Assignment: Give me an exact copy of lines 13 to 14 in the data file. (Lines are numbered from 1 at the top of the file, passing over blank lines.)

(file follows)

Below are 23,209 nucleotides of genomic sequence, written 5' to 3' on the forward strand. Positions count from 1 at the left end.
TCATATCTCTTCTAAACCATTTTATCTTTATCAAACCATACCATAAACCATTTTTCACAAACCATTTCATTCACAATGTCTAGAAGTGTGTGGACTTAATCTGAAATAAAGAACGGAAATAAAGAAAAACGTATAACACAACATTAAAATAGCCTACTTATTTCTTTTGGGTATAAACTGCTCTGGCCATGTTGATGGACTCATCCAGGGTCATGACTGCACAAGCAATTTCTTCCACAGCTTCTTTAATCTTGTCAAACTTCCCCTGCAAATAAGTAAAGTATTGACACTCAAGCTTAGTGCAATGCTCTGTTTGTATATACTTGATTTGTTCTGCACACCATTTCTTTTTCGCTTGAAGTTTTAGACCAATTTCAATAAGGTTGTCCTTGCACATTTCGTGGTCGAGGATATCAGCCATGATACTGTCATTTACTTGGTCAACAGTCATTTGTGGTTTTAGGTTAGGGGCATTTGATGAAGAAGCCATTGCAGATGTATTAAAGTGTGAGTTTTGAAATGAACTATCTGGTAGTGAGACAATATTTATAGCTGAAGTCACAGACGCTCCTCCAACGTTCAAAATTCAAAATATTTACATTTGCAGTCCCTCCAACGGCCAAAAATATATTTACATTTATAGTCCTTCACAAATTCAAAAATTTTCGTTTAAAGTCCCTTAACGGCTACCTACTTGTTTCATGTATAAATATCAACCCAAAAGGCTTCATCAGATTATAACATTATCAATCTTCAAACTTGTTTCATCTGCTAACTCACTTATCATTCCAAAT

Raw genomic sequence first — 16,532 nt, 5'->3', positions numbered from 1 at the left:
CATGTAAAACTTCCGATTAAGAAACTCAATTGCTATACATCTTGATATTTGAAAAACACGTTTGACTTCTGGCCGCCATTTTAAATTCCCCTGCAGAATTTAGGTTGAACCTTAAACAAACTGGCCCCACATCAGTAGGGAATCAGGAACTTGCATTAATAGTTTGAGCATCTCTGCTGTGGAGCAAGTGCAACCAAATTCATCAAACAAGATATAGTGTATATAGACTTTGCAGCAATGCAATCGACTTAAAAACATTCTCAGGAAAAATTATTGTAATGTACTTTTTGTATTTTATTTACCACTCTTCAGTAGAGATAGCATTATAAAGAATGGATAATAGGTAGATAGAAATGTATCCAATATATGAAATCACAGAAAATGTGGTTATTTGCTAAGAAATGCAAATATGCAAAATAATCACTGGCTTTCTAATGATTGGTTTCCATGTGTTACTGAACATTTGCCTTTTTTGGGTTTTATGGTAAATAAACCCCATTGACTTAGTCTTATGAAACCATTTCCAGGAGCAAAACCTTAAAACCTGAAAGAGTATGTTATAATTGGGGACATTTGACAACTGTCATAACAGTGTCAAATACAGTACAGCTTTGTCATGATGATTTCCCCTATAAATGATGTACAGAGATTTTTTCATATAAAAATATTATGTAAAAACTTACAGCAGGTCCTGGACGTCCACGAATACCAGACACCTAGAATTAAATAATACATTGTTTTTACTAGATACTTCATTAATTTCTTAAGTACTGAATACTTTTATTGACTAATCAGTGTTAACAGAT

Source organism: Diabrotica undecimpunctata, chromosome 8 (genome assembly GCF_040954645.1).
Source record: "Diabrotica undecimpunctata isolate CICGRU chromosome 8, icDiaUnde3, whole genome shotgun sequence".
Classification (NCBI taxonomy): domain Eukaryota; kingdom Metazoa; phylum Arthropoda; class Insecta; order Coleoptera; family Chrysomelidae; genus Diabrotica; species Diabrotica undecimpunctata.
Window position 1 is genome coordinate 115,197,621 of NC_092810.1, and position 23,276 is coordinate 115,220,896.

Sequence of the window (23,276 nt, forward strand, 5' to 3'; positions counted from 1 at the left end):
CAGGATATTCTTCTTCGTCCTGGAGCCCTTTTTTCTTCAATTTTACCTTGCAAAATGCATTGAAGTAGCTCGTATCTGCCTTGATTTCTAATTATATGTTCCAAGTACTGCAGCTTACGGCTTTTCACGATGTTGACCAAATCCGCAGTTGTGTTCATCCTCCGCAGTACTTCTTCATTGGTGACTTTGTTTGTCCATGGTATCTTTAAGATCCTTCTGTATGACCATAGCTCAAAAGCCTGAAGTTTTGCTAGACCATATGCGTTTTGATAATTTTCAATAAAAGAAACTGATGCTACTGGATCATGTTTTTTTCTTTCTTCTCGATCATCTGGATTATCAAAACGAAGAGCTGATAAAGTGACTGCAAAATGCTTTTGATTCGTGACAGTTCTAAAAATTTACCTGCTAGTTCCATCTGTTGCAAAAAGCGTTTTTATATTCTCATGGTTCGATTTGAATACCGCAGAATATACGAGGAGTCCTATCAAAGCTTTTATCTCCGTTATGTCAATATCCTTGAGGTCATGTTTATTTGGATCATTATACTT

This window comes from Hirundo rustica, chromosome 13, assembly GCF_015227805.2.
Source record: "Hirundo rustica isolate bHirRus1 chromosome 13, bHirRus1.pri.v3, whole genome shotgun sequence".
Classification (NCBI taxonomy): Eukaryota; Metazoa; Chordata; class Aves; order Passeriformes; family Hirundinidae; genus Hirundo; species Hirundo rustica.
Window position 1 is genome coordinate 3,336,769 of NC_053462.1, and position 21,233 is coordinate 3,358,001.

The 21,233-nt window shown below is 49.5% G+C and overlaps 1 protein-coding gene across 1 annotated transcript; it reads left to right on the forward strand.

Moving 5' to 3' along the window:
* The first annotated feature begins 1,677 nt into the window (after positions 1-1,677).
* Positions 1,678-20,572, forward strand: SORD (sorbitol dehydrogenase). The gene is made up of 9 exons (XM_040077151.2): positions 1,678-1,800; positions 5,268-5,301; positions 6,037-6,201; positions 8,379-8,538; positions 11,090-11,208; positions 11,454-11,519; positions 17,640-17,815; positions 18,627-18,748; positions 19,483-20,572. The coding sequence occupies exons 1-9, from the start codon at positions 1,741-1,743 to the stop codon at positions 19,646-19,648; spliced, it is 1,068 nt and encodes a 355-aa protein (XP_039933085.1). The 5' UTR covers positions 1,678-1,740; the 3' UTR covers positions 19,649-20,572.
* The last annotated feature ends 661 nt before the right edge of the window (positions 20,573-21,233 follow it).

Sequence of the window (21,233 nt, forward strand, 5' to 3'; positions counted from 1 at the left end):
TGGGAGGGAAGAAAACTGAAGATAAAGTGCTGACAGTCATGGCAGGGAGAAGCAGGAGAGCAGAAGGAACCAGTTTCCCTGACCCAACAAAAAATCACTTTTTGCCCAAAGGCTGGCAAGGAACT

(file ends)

Classification (NCBI taxonomy): Eukaryota; Metazoa; Chordata; class Aves; order Passeriformes; family Hirundinidae; genus Hirundo; species Hirundo rustica.
Window position 1 is genome coordinate 3,336,769 of NC_053462.1, and position 21,233 is coordinate 3,358,001.